Beating Vikes As Simple As 1-2-3

Mike Prisuta has a three-step plan on how the Steelers can win their first game of the season Sunday in London:

The good news is the Vikings are also 0-3, and like the Steelers the Vikings are that for a reason.

Here's how to make Minnesota 0-4:

No. 1 – Contain Adrian Peterson: That's an all-day job for the defense but one that this defense, warts and all, appears up to accomplishing. Fly to the football, gang tackle and play with the understanding that the next carry is the one that will potentially mean everything.

Peterson has three rushing TDs and is averaging 4.1 yards per carry but he's also lost a fumble in consecutive games. If the Steelers can do to him what they've already done to Chris Johnson and Matt Forte, they'll have an excellent chance of putting the game in Christian Ponder's hands.

And if that happens the Steelers will be coming home from London turnover-starved no more, assuming they can keep Ponder from beating them with his legs when Peterson's fail.

No. 2 – Get Le'Veon Bell going: This has been the plan since the draft.

Better late than never.

Bell has something to prove, as does the Steelers' offensive line. But after seeing some signs of life on occasion from the ground game against the Chicago

Bears there's reason to believe the Steelers are finally positioned to take the next step.

A lot of that has to do with Heath Miller being poised to play more snaps and more effectively in his second game back. Miller's presence in that regard means a great deal.

Bell can do the rest.

Understandably, there are lingering questions about that – even Ben Roethlisberger has wondered aloud what Bell is really capable of – because the Steelers still haven't seen it. Bell hasn't had a meaningful carry since Michigan State played TCU last December. And since that was in the Buffalo Wild Wings Bowl, I'm not even sure the 32 attempts for 145 yards Bell had that night against the Horned Frogs qualify as "meaningful."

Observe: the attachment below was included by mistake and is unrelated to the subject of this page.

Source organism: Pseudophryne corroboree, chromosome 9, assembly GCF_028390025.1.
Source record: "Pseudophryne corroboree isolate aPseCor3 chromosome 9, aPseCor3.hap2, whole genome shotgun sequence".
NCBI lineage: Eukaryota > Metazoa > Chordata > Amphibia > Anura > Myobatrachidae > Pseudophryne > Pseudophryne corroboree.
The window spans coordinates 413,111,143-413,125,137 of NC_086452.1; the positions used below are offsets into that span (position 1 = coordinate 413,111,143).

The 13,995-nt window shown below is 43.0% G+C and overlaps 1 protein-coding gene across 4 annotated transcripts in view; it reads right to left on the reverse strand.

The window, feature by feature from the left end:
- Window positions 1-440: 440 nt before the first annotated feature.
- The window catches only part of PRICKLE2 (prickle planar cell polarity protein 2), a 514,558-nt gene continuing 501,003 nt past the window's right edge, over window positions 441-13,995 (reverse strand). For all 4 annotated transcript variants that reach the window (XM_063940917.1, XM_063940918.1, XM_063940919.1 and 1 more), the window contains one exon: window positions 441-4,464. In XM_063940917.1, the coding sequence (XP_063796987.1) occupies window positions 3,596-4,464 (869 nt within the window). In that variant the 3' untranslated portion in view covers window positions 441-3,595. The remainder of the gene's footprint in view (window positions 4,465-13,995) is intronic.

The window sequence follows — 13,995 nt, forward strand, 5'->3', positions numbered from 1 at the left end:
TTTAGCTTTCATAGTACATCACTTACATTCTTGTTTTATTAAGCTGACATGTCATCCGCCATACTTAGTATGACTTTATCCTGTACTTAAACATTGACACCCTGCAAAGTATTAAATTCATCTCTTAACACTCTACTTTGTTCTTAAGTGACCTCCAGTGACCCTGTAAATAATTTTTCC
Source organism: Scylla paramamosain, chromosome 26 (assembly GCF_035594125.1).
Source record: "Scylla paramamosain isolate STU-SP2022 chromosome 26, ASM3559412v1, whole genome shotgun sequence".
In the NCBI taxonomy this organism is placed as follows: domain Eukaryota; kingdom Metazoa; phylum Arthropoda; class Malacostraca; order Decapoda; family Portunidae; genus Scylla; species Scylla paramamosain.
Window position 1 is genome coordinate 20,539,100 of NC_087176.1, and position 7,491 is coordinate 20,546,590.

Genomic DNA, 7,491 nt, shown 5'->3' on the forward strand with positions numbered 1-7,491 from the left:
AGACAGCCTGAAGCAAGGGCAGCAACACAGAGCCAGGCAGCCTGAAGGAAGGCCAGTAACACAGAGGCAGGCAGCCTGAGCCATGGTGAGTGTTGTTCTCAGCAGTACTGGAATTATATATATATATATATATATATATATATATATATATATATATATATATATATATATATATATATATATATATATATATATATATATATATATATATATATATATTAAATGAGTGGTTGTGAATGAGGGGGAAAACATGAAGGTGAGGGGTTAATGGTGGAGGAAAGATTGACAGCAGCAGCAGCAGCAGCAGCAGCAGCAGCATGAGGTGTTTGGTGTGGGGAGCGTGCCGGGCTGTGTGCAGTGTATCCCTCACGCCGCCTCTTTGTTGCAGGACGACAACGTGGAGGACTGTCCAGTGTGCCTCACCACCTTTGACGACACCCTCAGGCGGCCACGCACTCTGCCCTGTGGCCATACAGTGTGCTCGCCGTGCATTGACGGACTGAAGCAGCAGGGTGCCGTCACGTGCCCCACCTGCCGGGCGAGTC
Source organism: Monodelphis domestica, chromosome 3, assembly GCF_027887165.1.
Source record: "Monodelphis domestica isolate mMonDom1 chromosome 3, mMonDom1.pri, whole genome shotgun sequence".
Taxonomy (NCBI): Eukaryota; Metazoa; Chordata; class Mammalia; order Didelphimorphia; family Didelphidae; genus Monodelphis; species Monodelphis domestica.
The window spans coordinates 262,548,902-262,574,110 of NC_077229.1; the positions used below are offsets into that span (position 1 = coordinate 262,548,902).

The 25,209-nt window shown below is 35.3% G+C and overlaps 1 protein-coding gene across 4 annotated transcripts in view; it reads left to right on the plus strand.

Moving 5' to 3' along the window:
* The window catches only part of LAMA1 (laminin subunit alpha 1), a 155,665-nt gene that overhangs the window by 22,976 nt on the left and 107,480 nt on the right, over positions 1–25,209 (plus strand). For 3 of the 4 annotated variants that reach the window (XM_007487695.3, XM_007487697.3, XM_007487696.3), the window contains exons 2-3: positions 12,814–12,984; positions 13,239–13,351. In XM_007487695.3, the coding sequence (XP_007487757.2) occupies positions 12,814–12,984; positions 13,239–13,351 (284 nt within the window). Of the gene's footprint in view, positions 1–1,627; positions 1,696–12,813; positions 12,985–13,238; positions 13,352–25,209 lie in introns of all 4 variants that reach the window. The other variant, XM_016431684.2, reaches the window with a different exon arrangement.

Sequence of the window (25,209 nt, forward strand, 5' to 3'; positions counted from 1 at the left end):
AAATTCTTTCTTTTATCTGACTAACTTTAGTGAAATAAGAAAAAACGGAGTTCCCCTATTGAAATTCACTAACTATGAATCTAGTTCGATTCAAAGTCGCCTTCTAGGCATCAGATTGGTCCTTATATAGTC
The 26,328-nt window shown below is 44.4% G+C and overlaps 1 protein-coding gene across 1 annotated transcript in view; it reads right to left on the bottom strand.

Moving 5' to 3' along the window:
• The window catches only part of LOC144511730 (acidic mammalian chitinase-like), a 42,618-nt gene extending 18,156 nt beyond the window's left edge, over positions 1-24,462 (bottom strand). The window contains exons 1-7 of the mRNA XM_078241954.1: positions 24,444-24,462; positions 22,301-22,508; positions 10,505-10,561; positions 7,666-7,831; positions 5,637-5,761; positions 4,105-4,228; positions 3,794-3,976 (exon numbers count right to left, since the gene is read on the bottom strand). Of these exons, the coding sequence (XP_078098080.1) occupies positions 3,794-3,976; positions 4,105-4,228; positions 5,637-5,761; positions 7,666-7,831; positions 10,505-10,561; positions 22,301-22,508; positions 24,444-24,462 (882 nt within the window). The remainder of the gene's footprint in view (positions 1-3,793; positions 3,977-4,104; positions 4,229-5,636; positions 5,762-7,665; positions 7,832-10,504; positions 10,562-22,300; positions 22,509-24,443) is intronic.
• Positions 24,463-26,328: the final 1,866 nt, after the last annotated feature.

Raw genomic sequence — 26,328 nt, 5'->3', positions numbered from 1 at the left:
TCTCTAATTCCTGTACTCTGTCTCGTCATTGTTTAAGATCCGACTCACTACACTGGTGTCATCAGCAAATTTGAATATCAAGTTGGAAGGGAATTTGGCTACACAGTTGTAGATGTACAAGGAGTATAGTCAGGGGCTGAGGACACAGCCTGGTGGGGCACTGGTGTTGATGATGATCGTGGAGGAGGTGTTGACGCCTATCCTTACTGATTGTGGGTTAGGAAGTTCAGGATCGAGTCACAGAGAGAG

But what Bell can bring will become apparent soon enough.

And the Steelers will be perceived differently once it does.

No. 3 – Repeat as necessary: No one spent much time singing the praises of the special teams after the Chicago game. But the kickoff and punt teams did an outstanding job of making sure Devin Hester wasn't a factor.

The most explosive return man in NFL history had erupted for 249 kickoff return yards the previous week against the Vikings. But when asked about that in advance of the Bears game, all special teams coach Danny Smith and kicker Shaun Suisham would offer was to maintain that the Steelers had a plan and were confident they would execute it to their satisfaction.

Holding Hester to 26 kickoff return yards (13 per attempt) and 0 punt return yards and twice tackling him inside the 20-yard line on kickoffs, including once inside the 10, had to be pretty satisfying.

They'll need to approach Minnesota's Cordarrelle Paterson (he took a kickoff 105 yards to the house against Chicago) with the same sense of urgency and purpose.

If they do, if they accomplish all of the above – there's no reason to suspect the Steelers can't, even considering what we've endured over the first three weeks – they'll be able to finally win a game, exhale and regain their equilibrium.

And once that happens, a great many things will once again seem possible.

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